Safety in Professional Settings: Protecting Yourself and Your Team

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Safety continues to play an increased role in office spaces. In the last 15 years, think of the attacks in office settings: 9/11 in Manhattan’s World Trade Center, the Sandy Hook School Shooting in Newtown, Connecticut, and countless workplace shootings across this country. Most recently, our thoughts and prayers go out to the people of San Bernardino, California and the families who lost loved ones. In addition to tragedies people chose to create, think of how difficult weather or natural disaster spurs professional crises. As an engaged professional or a responsible employer, you need think about the worst scenarios, communicate an actionable plan to those involved and seek out ways to improve your process.

During my summers growing up, I taught sailing at a camp in Boston. During our staff orientation, the most difficult, tedious part always proved to be the emergency action plan. This plan, written in a binder thicker than two encyclopedias combined, described what everyone from student to program director did in the event of any catastrophe including, but not limited to: nuclear attack, natural gas explosion, tsunami, earthquake, hazardous chemical spill, etc. While we never walked through every situation (of which there were hundreds), the team annually reviewed one crisis situation chosen at random. This exercise always excited me as a rather serious person but the tedious steps seemed to take too long and bore everyone.

“What’s the point?” we always used to ask.

Although the drill hardly simulated the nerves and speed of a real situation, it readied our team and helped us understand the critical steps. We grasped what kind of resources each situation required and left more equipped to handle disaster.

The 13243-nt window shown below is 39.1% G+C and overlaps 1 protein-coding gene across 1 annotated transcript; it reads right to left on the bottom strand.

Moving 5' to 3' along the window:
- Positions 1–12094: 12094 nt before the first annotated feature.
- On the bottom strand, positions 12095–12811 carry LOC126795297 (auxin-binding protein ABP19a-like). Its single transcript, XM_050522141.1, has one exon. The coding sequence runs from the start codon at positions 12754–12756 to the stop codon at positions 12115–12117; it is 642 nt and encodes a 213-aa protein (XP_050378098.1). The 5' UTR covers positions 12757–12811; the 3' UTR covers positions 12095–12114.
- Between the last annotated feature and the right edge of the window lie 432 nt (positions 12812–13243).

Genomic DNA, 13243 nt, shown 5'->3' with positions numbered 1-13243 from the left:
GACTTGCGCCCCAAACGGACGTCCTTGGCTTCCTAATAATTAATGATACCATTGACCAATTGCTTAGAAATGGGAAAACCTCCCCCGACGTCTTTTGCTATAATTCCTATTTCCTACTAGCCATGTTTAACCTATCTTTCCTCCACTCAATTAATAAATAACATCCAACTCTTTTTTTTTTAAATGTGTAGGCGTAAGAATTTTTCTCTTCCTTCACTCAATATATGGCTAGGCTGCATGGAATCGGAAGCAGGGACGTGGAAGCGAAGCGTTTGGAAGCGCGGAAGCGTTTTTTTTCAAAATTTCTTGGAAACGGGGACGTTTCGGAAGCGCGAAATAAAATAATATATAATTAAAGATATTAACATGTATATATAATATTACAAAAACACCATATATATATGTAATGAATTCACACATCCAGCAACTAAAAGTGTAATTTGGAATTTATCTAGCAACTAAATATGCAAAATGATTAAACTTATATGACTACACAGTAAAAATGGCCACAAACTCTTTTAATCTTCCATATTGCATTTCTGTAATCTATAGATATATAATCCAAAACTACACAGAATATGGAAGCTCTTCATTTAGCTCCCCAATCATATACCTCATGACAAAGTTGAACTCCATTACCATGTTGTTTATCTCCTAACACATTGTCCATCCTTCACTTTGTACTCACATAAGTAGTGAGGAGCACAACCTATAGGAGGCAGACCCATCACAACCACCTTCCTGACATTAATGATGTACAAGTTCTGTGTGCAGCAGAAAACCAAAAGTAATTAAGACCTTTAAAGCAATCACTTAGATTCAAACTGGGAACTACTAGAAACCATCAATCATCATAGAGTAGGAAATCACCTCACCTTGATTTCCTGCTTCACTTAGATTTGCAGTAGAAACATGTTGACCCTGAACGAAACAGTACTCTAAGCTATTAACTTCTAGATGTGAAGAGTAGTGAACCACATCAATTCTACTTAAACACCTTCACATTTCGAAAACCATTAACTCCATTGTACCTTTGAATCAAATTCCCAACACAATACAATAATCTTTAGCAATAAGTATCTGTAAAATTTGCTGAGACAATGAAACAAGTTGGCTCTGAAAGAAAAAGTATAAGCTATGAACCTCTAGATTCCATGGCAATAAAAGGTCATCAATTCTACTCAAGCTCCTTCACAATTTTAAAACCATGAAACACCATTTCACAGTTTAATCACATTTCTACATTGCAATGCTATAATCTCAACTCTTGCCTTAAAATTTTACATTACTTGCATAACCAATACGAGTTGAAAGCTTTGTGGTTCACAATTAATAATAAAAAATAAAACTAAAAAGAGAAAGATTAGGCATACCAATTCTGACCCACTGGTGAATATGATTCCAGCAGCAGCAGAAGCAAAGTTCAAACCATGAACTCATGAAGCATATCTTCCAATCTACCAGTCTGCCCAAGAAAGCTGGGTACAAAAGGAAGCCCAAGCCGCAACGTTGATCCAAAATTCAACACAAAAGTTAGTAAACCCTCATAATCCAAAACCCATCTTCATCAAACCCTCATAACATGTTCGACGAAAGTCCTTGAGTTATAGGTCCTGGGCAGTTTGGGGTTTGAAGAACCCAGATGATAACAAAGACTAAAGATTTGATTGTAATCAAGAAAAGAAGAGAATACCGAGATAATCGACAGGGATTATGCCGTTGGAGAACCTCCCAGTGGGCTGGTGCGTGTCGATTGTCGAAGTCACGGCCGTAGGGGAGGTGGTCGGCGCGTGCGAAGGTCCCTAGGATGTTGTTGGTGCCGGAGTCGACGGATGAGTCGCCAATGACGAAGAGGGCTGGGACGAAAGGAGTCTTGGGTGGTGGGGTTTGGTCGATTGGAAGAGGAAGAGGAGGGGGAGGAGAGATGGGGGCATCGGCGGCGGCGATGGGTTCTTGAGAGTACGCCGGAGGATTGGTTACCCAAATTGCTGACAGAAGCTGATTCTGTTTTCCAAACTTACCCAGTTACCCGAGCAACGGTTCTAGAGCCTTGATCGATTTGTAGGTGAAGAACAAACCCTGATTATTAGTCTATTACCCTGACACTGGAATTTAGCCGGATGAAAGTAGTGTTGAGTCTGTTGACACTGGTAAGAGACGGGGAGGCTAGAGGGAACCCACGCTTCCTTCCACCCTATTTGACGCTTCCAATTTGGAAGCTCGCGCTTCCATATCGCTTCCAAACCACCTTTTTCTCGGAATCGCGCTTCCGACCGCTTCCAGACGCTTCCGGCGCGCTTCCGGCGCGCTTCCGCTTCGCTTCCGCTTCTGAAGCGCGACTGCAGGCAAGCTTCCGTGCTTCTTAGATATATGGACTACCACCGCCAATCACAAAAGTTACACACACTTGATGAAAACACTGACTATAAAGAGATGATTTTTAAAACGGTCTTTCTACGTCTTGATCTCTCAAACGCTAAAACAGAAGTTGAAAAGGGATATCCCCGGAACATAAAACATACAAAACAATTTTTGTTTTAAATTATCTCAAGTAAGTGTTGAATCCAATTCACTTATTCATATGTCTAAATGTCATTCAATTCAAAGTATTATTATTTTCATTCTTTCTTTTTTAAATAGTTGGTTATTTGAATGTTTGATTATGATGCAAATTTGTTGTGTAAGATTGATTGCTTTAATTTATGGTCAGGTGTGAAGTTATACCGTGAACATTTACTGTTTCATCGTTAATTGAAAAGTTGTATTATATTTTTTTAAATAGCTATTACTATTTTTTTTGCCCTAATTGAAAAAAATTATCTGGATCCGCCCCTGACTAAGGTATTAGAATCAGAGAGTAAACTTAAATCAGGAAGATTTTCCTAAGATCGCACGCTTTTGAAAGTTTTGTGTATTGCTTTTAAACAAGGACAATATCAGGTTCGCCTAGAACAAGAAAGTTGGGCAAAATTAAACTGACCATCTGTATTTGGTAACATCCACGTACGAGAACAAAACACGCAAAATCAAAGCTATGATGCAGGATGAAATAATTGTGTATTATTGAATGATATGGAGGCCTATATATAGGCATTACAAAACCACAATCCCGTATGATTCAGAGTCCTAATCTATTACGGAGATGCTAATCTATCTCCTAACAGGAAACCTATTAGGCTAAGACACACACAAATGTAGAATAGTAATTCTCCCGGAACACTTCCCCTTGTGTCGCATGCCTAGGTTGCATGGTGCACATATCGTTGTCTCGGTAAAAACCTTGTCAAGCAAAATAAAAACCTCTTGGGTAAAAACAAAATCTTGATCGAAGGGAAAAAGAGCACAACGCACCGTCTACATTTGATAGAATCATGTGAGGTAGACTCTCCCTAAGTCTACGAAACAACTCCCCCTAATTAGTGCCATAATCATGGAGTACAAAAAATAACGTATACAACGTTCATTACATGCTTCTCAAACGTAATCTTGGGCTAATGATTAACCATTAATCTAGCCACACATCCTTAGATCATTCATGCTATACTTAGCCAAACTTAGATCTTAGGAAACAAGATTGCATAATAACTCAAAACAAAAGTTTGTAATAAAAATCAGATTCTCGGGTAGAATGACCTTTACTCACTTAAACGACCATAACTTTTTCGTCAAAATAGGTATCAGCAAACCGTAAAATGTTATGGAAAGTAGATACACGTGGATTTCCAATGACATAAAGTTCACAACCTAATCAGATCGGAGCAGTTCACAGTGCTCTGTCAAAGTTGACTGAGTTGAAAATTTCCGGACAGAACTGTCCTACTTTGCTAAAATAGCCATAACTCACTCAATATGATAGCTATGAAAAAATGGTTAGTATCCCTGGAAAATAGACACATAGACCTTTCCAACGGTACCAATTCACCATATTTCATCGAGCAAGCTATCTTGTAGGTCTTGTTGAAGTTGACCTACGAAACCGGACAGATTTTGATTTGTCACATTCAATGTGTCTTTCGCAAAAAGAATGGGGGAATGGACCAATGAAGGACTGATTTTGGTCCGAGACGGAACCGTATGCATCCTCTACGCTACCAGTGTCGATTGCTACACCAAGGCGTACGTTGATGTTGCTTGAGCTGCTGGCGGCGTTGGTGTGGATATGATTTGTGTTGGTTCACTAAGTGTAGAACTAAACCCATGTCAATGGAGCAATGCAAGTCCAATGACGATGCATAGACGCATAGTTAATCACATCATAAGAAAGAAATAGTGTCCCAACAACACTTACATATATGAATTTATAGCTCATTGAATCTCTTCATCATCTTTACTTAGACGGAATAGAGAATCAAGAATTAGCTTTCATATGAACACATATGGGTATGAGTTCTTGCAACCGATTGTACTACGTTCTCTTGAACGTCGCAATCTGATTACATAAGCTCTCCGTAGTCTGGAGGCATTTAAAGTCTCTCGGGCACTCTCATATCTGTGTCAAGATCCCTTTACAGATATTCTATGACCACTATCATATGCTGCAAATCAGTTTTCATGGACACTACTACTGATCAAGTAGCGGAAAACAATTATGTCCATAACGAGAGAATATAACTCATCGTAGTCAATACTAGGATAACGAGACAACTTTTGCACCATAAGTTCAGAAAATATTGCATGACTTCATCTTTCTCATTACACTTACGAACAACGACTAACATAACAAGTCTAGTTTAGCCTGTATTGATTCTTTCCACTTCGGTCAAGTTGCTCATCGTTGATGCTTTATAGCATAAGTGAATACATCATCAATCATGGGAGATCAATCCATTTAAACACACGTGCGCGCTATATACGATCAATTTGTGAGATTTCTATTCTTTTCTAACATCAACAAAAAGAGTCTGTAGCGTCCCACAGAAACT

How can you respond to a crisis effectively in your office?

First, plan to understand. As you think about your business consider your work setting and its associated risks. Obvious danger settings might include construction and factory workplaces with heavy machinery but, even in the 8a-6p law firm, what procedures make sense to protect everyone in an emergency? Can you access a defibrillator in the event of a heart attack? Do you empower your employees with specific information about exit points in the building? While the confusion may seem laughable during the fire drill, you could lose lives without a strong Emergency Action Plan.

Second, when you find yourself amid a crisis, ask yourself, “What kind of emergency are we talking about?” Some choices that come to mind include: medical, attack (i.e. a gunman), fire, natural (i.e. weather). Understanding the situation and gathering the facts enables everyone to make better decisions.

Third, remember your plan, execute it and leverage your critical resources. Turning to a written process in your emergency action plan, you can act knowing every step. We often forget to communicate with an important person or complete a critical step without a checklist. What ever you decide to do in an emergency, you must work to keep everyone safe. If allowing employees to work from home saves them from a dangerous commute to and from work, do it. If maintaining good medical equipment could save an employee suffering from a stroke, do it. These steps mitigate many workplace risks and protect the most important part of your organization: your people.

Last, after every incident, take time with your team to recap and address any lingering questions or issues. This evaluation stage allows everyone to process the event, understand what went well and improve upon those things that did not. The experience helps in the future and initiates the preparation we discussed earlier. Safety in workplaces can become compromised everywhere. You need to empower employees to protect themselves in light of a disaster.

 

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